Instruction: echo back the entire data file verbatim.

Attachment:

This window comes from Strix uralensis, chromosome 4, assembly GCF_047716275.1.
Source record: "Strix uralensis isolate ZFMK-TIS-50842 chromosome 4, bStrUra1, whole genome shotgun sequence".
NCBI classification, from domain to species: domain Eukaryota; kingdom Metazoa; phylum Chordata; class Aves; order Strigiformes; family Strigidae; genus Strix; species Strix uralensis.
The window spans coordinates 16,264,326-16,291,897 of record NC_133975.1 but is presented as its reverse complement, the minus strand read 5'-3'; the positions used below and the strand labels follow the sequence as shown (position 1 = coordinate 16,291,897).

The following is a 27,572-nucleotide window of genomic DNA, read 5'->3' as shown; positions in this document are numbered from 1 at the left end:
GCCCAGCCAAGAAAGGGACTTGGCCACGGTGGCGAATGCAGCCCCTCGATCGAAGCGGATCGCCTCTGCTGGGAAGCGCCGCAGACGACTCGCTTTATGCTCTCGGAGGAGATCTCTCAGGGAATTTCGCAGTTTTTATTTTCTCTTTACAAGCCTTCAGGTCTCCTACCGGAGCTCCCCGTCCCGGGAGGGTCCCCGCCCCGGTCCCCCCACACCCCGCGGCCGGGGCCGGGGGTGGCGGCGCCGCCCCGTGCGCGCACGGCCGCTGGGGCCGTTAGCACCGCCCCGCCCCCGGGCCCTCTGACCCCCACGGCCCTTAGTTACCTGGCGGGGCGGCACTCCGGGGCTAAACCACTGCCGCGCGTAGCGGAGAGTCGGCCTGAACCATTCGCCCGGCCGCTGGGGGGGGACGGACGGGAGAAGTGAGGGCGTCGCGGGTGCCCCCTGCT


This window comes from Strix uralensis, chromosome 4, assembly GCF_047716275.1.
Source record: "Strix uralensis isolate ZFMK-TIS-50842 chromosome 4, bStrUra1, whole genome shotgun sequence".
NCBI classification, from domain to species: domain Eukaryota; kingdom Metazoa; phylum Chordata; class Aves; order Strigiformes; family Strigidae; genus Strix; species Strix uralensis.
The window spans coordinates 16,264,326-16,291,897 of record NC_133975.1 but is presented as its reverse complement, the minus strand read 5'-3'; the positions used below and the strand labels follow the sequence as shown (position 1 = coordinate 16,291,897).

The following is a 27,572-nucleotide window of genomic DNA, read 5'->3' as shown; positions in this document are numbered from 1 at the left end:
GCCCAGCCAAGAAAGGGACTTGGCCACGGTGGCGAATGCAGCCCCTCGATCGAAGCGGATCGCCTCTGCTGGGAAGCGCCGCAGACGACTCGCTTTATGCTCTCGGAGGAGATCTCTCAGGGAATTTCGCAGTTTTTATTTTCTCTTTACAAGCCTTCAGGTCTCCTACCGGAGCTCCCCGTCCCGGGAGGGTCCCCGCCCCGGTCCCCCCACACCCCGCGGCCGGGGCCGGGGGTGGCGGCGCCGCCCCGTGCGCGCACGGCCGCTGGGGCCGTTAGCACCGCCCCGCCCCCGGGCCCTCTGACCCCCACGGCCCTTAGTTACCTGGCGGGGCGGCACTCCGGGGCTAAACCACTGCCGCGCGTAGCGGAGAGTCGGCCTGAACCATTCGCCCGGCCGCTGGGGGGGGACGGACGGGAGAAGTGAGGGCGTCGCGGGTGCCCCCTGCT